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Above: External Affairs Minister Sushma Swaraj during the handing over ceremony of e-rickshaws to the Senegalese ambassador/Photo: UNI

The Delhi government’s plan to introduce e-vehicles over the next five years is a good idea in a city battling high pollution levels, but high costs, limited range and infrastructure may be bugbears

By Murad Ali Baig

The Delhi government took a big step on November 26 by announcing a major effort to boost the city’s shift to e-vehicles (EVs) by a projected 25 percent in the next five years. It has offered to give free permits for e-rickshaws, provide char­ging or swapping stations at three-km distances, and waive registration fees on new cars that will bring down purchase costs by six to eight percent.

This is a commendable initiative by the AAP government and goes beyond the standard political rhetoric about food, clothes, housing, electricity and water. But international experience shows that people…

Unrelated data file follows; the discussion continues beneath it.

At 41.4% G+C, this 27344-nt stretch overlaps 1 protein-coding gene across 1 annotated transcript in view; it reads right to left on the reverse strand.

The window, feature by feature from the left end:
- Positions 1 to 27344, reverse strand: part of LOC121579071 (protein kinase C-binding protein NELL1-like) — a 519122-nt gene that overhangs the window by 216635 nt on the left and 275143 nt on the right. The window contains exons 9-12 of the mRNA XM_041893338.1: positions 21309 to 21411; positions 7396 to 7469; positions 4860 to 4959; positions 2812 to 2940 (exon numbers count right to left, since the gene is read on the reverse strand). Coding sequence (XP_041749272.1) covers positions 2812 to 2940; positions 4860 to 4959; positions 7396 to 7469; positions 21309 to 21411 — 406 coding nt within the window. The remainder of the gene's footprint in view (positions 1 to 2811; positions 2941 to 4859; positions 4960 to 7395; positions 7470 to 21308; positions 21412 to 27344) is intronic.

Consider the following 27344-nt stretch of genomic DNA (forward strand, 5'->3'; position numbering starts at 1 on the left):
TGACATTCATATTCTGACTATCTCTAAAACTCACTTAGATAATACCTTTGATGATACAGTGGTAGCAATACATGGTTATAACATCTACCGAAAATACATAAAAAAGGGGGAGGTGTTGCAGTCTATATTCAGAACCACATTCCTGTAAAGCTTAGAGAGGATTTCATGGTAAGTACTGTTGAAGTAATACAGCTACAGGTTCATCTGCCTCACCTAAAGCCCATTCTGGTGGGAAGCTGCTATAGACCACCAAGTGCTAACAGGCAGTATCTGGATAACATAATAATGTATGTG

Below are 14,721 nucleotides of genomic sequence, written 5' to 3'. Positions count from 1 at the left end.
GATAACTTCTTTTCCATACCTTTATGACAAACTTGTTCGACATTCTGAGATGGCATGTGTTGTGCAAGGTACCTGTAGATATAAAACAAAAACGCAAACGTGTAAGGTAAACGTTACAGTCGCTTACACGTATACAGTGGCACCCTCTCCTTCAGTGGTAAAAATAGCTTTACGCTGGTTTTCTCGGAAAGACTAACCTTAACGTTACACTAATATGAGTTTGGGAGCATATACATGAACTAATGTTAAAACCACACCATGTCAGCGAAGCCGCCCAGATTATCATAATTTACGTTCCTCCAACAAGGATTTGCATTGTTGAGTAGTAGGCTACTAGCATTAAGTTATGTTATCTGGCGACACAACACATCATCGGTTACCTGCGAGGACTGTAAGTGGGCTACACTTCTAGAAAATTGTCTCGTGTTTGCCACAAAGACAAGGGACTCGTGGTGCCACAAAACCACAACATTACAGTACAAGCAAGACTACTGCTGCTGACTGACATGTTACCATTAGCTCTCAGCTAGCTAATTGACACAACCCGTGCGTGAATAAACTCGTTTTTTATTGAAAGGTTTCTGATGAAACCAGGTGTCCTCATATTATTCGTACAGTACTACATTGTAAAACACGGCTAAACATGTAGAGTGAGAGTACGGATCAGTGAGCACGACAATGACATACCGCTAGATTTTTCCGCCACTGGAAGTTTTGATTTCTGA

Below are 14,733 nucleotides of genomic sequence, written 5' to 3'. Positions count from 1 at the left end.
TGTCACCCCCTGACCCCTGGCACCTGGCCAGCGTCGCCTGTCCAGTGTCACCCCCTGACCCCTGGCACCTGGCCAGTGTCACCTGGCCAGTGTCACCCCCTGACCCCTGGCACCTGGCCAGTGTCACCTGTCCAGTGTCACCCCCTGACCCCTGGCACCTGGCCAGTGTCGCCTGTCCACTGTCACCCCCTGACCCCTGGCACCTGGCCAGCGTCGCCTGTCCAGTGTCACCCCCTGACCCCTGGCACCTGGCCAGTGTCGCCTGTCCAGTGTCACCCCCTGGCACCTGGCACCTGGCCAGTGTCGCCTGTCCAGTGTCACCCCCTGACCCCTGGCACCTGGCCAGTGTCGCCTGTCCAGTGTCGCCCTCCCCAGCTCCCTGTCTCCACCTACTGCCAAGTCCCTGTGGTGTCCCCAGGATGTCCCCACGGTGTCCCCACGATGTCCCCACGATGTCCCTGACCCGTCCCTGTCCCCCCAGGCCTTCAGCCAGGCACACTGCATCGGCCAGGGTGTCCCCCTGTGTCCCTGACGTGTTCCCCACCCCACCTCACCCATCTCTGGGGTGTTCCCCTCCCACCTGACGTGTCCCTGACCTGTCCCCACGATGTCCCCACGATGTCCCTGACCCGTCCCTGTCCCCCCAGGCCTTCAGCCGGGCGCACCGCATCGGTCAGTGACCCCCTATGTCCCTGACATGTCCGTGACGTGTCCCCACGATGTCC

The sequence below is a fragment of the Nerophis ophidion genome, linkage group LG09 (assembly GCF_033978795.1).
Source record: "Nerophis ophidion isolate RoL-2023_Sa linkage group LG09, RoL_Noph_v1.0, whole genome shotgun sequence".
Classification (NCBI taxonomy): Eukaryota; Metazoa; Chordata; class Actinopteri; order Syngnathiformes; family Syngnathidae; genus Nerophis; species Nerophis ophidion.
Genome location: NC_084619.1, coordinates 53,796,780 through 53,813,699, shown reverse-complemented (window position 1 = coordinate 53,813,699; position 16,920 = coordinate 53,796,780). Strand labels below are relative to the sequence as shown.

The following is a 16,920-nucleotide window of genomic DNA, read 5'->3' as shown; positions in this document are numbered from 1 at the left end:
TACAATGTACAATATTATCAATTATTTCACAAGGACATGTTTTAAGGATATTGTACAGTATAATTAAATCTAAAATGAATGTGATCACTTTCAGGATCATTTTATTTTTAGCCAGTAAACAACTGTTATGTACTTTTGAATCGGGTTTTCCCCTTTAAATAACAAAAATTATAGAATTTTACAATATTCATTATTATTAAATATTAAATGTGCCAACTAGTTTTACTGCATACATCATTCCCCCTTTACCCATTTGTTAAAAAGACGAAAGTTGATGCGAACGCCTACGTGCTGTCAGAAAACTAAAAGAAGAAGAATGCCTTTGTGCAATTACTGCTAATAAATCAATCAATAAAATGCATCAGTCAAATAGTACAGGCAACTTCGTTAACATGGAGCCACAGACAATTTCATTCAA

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Above: External Affairs Minister Sushma Swaraj during the handing over ceremony of e-rickshaws to the Senegalese ambassador/Photo: UNI

The Delhi government’s plan to introduce e-vehicles over the next five years is a good idea in a city battling high pollution levels, but high costs, limited range and infrastructure may be bugbears

By Murad Ali Baig

The Delhi government took a big step on November 26 by announcing a major effort to boost the city’s shift to e-vehicles (EVs) by a projected 25 percent in the next five years. It has offered to give free permits for e-rickshaws, provide char­ging or swapping stations at three-km distances, and waive registration fees on new cars that will bring down purchase costs by six to eight percent.

This is a commendable initiative by the AAP government and goes beyond the standard political rhetoric about food, clothes, housing, electricity and water. But international experience shows that people are very reluctant to shift from petrol or diesel vehicles to electric ones unless there are big incentives. The Delhi government cannot waive the considerable cost of GST or import duties on components, but if the central government were to help by waiving these costs and all other taxes, it would make a much bigger impact. It is, however, unlikely that this will happen as AAP’s influence on the centre is not strong, even though the government has announced an EV policy for Faster Adoption and Manufacturing of (Hybrid and) Electric Vehicles.